Partnerships
Partnerships

Partnerships

In line with advice from Public Health England, a number of our partner exhibitions across the UK are temporarily closed until further notice.
Our Vernon Square campus is currently open for limited purposes and our Somerset House building remains closed – find out more here.

 

We are currently transforming our Gallery, teaching and social spaces.  We will re-open in 2021 with a greater variety of works from our collection on display than ever before and an expanded exhibition programme.

Whilst The Courtauld Gallery is closed for refurbishment, we have partnered both nationally and internationally to provide unique opportunities for more audiences to engage with The Courtauld’s collection.

 

National Partnerships

In one strand of our work, we have focused on our shared industrial heritage with locations across the UK. Inspired by the legacy of Courtaulds Ltd, the textile company that made our founder, Samuel Courtauld, his fortune, we are collaborating with local museums and galleries to develop exhibitions, volunteer led projects and school workshops that engage with schools and communities, to learn more about the history of Samuel Courtauld’s collection and Courtaulds Ltd in their area.

These principal partners include

Find out more about our National Partners programme.

 

National Partners Exhibitions

Courtaulds: Origins, Innovations & FamilyBraintree Museum 

Explore the extraordinary legacy of the Courtauld family and a display of rare original prints by Paul Gauguin from our collection. This exhibition offers a unique glimpse into the early work of this formative Impressionist artist who was championed by Samuel Courtauld. Part of our National Partners project.

Explore the exhibition

 

 

UK Touring Exhibition

Precious and Rare: Islamic Metalwork from The Courtauld

A touring exhibition of remarkable pieces of Islamic metalwork dating from the 13th to the 16th centuries. The objects include some of the finest examples of this intricate craft from modern-day Iraq, Iran, Syria, Egypt and Turkey, and will travel to four venues across the UK. The most spectacular piece in the collection is the Courtauld Bag, made in Mosul, present-day northern Iraq, for a noble lady of the Persian-Mongol court, around 1300 – 1330. It is recognised as one of the finest pieces of Islamic inlaid metalwork in existence, and the only surviving object of its kind.

This national tour of the collection will be the first time the Courtauld Bag will be shown outside the Courtauld in over 40 years.

 

Other partnerships

The National Gallery, London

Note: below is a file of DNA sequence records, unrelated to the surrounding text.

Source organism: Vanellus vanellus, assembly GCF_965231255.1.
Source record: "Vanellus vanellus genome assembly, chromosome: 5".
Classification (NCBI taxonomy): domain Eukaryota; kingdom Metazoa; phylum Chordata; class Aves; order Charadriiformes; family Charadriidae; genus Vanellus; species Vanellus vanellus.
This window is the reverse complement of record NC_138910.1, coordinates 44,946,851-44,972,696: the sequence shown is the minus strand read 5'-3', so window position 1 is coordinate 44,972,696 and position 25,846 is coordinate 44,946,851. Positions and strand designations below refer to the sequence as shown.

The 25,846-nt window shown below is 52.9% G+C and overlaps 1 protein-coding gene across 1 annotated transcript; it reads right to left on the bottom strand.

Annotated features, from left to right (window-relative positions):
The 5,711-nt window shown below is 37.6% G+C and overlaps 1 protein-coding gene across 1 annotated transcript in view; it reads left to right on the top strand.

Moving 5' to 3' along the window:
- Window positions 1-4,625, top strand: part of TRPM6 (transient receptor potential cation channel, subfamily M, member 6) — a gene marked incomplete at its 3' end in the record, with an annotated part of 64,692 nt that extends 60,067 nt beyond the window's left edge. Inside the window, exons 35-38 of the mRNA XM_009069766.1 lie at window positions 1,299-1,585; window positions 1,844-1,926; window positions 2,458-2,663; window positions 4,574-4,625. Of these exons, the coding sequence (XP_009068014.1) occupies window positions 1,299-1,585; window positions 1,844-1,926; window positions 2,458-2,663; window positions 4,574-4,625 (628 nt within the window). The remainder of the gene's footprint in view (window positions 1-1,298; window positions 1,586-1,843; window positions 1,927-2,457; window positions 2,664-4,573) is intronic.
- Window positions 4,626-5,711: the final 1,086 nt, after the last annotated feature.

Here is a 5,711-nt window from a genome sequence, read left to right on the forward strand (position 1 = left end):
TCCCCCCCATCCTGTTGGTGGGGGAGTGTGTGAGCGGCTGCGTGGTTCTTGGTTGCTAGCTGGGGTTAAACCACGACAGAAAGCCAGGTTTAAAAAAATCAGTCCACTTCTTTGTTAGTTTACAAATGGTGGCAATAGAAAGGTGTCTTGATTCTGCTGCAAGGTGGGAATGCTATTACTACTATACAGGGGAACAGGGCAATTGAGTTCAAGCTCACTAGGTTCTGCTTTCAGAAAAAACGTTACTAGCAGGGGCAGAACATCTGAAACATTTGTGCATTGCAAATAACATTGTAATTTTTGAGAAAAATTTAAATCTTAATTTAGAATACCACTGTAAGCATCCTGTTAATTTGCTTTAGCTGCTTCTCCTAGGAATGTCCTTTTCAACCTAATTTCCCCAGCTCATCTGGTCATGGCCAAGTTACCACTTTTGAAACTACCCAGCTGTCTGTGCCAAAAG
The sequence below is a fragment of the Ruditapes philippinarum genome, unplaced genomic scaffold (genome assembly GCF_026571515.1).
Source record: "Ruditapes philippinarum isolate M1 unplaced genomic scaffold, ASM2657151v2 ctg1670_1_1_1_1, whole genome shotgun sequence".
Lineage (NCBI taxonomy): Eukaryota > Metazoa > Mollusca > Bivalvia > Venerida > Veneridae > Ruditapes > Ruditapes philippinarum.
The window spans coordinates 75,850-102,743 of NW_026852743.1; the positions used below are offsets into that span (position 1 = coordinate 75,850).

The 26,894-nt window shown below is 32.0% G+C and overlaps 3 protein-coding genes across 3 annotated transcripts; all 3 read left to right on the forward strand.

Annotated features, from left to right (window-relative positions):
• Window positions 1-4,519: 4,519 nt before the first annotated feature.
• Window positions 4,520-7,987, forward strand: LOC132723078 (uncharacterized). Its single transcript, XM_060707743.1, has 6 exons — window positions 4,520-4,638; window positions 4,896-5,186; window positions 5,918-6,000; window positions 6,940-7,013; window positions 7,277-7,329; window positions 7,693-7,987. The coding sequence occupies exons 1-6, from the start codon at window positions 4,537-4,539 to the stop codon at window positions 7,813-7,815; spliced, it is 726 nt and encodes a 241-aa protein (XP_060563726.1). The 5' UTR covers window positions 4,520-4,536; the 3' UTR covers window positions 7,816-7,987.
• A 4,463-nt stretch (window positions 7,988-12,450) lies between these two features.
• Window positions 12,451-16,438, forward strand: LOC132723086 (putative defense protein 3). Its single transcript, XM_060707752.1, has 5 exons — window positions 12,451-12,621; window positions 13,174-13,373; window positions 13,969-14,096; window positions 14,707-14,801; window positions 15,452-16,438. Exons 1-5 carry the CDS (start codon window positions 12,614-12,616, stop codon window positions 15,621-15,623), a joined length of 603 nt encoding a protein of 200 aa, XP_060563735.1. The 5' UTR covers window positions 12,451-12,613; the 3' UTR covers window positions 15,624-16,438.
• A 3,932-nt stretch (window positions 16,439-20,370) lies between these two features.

The Courtauld at the National Gallery

25 Courtauld works are able to be viewed, free of charge, throughout The National Gallery’s permanent collection while The Courtauld Gallery is closed for refurbishment.

 

The Science Museum, London
Illuminating Objects

A series of small displays focused around one object from The Courtauld Gallery’s collection delivered in partnership with the Science Museum and interns from disciplines outside of Art History.

The latest in our Illuminating Objects series is a display at the Science Museum, London, exploring the sculpture Habitation by French artist, César Baldacinni, known as César. It is also available to explore through a a digital display.

Illuminating Objects is supported by McQueens Flowers Ltd.

 

International Partnerships

Past exhibitions:

Masterpieces of Impressionism: The Courtauld Collection

A major touring exhibition of 60 works from our collection in Japan as part of the British Council’s UK in Japan 2019-20 Season. This touring exhibition was developed in collaboration with the newspaper and media group Asahi Shimbun.

 

Fondation Louis Vuitton, Paris
Courtauld Collection: A Vision for Impressionism
20 Feb – 17 June 2019

This landmark exhibition explored Samuel Courtauld’s role as one of the great collectors of the twentieth century and showcased his extraordinary collection, which was displayed in Paris for the first time in over sixty years.It brought together around 100 works that all belonged to Samuel Courtauld. The majority of these are owned by The Courtauld Gallery and they were reunited with other important paintings formerly in Courtauld’s collection and now held in international public and private collections.

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